Supply Chain Challenges – Our Interconnected World

The supply chain continues to be deeply challenged dealing with the impact of Covid-19. This is creating real consequences for the print, apparel and promotional products industries. Some of those impacts will be temporary. Others will be permanent or longer-lasting, including price increases on many apparel brands and promotional items including apparel.
Shipping is where the print and promo industries will feel the pandemic’s most immediate supply chain impacts: delays, longer lead times, increased costs. This is already happening. According to the Freightos Baltic Index, the average cost to ship a container has risen by 80% since November and tripled since the start of 2020. Container availability and insufficient shipping capacity have also caused products to arrive after expected in-hands dates and, in instances, miss the deadlines by which they were required by distributors’ end-clients.

According to Advertising Specialty Institute, the certifying body for promotional products suppliers and apparel vendors, the pandemic has created meaningful shifts in what end-buyers are purchasing. With emphasis moving away from conference give-aways and in person meetings to more gifts, creative marketing kits, and home use products, suppliers are facing challenges in forecasting what products to keep in inventory. Other areas driving costs include the cost of raw materials, exchange rates, and tariffs.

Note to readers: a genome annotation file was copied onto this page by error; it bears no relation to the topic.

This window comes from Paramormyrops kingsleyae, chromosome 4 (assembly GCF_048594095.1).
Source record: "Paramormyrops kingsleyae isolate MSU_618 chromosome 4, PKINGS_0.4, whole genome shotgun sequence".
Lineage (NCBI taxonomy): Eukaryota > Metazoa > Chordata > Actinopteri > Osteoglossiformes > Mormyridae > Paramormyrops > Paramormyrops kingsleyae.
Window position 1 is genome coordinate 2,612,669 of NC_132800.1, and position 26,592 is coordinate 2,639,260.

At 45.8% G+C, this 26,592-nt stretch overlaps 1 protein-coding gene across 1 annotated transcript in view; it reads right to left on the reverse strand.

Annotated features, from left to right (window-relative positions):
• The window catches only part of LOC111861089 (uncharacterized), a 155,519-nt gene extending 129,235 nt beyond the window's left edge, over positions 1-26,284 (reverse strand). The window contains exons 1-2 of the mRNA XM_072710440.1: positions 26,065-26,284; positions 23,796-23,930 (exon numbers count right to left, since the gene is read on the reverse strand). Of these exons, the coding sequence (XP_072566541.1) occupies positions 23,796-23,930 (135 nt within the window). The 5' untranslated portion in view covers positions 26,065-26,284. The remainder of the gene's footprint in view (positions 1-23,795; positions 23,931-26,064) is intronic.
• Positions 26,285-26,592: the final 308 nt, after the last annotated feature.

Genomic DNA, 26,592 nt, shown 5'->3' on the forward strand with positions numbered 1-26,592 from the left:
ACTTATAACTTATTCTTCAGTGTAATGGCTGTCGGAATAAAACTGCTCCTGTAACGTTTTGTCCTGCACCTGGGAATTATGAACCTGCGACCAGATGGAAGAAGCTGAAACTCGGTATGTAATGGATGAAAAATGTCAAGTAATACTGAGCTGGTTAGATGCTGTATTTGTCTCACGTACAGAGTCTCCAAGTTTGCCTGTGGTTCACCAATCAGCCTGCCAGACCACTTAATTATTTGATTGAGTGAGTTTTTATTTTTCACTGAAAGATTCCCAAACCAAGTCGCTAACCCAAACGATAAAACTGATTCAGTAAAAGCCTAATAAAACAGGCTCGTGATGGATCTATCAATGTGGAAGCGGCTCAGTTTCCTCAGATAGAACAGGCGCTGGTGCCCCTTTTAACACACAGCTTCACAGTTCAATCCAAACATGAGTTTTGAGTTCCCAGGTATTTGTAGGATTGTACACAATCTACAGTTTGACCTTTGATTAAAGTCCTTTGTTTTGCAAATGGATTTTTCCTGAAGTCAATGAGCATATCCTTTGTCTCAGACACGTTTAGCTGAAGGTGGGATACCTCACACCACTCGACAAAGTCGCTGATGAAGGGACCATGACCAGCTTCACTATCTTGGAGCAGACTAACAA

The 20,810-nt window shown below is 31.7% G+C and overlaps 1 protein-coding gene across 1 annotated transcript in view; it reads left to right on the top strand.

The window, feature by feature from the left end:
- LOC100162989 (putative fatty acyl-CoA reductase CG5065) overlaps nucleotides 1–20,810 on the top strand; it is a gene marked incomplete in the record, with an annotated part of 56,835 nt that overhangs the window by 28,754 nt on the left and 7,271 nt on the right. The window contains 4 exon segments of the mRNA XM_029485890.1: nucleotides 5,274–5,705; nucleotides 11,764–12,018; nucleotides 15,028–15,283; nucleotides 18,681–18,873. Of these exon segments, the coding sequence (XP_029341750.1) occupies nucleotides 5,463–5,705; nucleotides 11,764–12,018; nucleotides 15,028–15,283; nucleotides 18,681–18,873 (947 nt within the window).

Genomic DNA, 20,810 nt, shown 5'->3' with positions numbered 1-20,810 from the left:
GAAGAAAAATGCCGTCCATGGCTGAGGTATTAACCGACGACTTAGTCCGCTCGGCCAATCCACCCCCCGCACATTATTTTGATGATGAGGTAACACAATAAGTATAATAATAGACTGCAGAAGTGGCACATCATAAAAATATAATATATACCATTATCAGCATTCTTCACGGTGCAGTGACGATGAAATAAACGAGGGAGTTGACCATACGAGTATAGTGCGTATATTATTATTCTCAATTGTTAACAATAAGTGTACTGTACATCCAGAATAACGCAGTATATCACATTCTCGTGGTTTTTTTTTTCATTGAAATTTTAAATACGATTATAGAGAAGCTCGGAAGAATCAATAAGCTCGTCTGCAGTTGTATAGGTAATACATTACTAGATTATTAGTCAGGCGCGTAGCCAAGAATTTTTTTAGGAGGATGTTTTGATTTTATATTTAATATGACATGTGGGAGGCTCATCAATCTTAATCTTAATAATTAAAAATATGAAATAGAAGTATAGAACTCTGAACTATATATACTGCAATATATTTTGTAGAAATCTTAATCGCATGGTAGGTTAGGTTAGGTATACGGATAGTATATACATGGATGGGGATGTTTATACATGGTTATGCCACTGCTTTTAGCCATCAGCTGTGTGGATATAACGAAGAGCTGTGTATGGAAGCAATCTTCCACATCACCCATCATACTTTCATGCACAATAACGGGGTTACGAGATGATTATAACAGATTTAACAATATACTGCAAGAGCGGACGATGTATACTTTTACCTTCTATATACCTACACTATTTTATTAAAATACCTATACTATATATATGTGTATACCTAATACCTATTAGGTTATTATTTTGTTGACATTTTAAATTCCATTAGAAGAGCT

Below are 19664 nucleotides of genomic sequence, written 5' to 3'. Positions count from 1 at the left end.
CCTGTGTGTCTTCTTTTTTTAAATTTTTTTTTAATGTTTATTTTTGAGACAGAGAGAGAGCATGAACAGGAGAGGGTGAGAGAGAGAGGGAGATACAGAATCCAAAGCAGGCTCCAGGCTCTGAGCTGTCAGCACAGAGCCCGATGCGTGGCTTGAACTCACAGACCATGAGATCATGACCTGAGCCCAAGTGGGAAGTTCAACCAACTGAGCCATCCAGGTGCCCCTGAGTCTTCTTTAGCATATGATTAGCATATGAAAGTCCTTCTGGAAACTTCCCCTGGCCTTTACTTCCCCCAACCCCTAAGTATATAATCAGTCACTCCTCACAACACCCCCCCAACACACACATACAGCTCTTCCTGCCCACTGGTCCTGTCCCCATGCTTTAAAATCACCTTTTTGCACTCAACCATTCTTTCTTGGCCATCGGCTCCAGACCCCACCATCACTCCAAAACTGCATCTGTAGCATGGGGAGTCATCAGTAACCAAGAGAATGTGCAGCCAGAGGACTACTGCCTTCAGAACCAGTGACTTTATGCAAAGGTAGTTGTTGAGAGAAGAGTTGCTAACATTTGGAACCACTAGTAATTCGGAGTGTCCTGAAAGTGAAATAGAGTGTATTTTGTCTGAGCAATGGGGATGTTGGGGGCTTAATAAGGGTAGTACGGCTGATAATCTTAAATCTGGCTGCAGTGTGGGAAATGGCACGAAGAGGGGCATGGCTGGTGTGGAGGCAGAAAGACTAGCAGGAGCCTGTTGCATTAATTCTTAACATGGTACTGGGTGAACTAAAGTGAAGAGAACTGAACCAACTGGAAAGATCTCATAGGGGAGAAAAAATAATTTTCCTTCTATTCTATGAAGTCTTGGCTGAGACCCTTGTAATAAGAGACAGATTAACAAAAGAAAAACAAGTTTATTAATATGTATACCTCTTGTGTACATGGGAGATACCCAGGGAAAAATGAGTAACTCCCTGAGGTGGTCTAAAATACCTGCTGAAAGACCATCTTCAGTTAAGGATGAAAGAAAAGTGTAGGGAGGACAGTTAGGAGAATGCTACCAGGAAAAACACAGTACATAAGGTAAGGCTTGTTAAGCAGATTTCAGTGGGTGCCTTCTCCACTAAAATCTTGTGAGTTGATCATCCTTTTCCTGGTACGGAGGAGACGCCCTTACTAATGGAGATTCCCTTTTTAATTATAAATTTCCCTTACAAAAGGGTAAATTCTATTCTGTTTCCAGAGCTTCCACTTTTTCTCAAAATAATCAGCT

Key Areas Driving Costs:

Key areas that are driving cost increases from the factories:

  1. The cost of raw materials. Cotton has increased an average of 31% year over year. Cotton prices, like any commodity, are driven by supply and demand. While global demand has recovered nicely, supplies have been dramatically reduced by the prohibition of Xinjiang cotton (which, by some reports, accounts for up to 20% of the world’s cotton).
  2. Exchange rates. The U.S. dollar has weakened against many global currencies, including the Chinese Yuan and Honduran Lempira. Vendors are paid in dollars. They largely pay their workers and suppliers in local currencies. When the dollar weakens, that means they are earning less in local terms than they did when the dollar was strong.
  3. Generalized System of Preference (GSP)—also better known as tariffs. In the last few years, bags have been moved out of China to avoid the Section 301 tariffs. Many bags were resourced to the Philippines and Indonesia, as they’ve benefited from the GSP duty exemption. That preference expired at the end of last year and has currently not been renewed.

Options for Keeping Costs Down:

In order to keep pricing under control, we’re advising clients to be proactive during 2021 planning. This means consulting with a promotions and apparel expert on which products are domestic versus imported, and additional direct mail options that fit within your budget. Need ASI advice? Contact Andy Heavilin to discuss how we’re working with other clients to work around price increases while meeting target goals.

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